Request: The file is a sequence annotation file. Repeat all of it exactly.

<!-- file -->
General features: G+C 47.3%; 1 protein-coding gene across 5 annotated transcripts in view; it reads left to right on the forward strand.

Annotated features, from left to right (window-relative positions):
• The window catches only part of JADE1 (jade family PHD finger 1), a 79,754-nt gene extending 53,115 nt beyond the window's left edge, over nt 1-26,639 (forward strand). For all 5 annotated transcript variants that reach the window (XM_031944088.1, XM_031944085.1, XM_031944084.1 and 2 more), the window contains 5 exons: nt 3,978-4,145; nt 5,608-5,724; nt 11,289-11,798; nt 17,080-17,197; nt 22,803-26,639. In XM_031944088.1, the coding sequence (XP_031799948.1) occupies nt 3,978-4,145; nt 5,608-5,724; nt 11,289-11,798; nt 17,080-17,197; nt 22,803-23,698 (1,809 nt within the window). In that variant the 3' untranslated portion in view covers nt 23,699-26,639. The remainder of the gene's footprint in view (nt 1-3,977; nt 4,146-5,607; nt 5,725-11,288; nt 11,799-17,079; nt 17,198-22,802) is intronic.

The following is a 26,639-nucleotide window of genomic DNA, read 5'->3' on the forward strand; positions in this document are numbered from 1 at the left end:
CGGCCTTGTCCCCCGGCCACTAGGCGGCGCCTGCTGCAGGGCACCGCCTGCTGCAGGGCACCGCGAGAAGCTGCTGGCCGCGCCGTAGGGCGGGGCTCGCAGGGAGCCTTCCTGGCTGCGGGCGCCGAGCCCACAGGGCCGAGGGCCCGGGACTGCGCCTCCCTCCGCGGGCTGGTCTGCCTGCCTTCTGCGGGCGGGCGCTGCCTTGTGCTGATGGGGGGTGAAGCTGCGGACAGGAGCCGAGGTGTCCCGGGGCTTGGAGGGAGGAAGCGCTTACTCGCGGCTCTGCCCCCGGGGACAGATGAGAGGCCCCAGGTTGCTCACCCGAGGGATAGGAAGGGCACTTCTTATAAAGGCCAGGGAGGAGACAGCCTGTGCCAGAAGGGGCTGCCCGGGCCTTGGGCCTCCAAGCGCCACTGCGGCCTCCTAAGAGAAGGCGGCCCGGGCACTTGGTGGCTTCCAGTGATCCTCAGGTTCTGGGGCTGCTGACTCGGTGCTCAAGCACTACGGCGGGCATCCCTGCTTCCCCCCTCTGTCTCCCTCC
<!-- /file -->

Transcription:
General features: G+C 47.3%; 1 protein-coding gene across 5 annotated transcripts in view; it reads left to right on the forward strand.

Annotated features, from left to right (window-relative positions):
• The window catches only part of JADE1 (jade family PHD finger 1), a 79,754-nt gene extending 53,115 nt beyond the window's left edge, over nt 1-26,639 (forward strand). For all 5 annotated transcript variants that reach the window (XM_031944088.1, XM_031944085.1, XM_031944084.1 and 2 more), the window contains 5 exons: nt 3,978-4,145; nt 5,608-5,724; nt 11,289-11,798; nt 17,080-17,197; nt 22,803-26,639. In XM_031944088.1, the coding sequence (XP_031799948.1) occupies nt 3,978-4,145; nt 5,608-5,724; nt 11,289-11,798; nt 17,080-17,197; nt 22,803-23,698 (1,809 nt within the window). In that variant the 3' untranslated portion in view covers nt 23,699-26,639. The remainder of the gene's footprint in view (nt 1-3,977; nt 4,146-5,607; nt 5,725-11,288; nt 11,799-17,079; nt 17,198-22,802) is intronic.

The following is a 26,639-nucleotide window of genomic DNA, read 5'->3' on the forward strand; positions in this document are numbered from 1 at the left end:
CGGCCTTGTCCCCCGGCCACTAGGCGGCGCCTGCTGCAGGGCACCGCCTGCTGCAGGGCACCGCGAGAAGCTGCTGGCCGCGCCGTAGGGCGGGGCTCGCAGGGAGCCTTCCTGGCTGCGGGCGCCGAGCCCACAGGGCCGAGGGCCCGGGACTGCGCCTCCCTCCGCGGGCTGGTCTGCCTGCCTTCTGCGGGCGGGCGCTGCCTTGTGCTGATGGGGGGTGAAGCTGCGGACAGGAGCCGAGGTGTCCCGGGGCTTGGAGGGAGGAAGCGCTTACTCGCGGCTCTGCCCCCGGGGACAGATGAGAGGCCCCAGGTTGCTCACCCGAGGGATAGGAAGGGCACTTCTTATAAAGGCCAGGGAGGAGACAGCCTGTGCCAGAAGGGGCTGCCCGGGCCTTGGGCCTCCAAGCGCCACTGCGGCCTCCTAAGAGAAGGCGGCCCGGGCACTTGGTGGCTTCCAGTGATCCTCAGGTTCTGGGGCTGCTGACTCGGTGCTCAAGCACTACGGCGGGCATCCCTGCTTCCCCCCTCTGTCTCCCTCC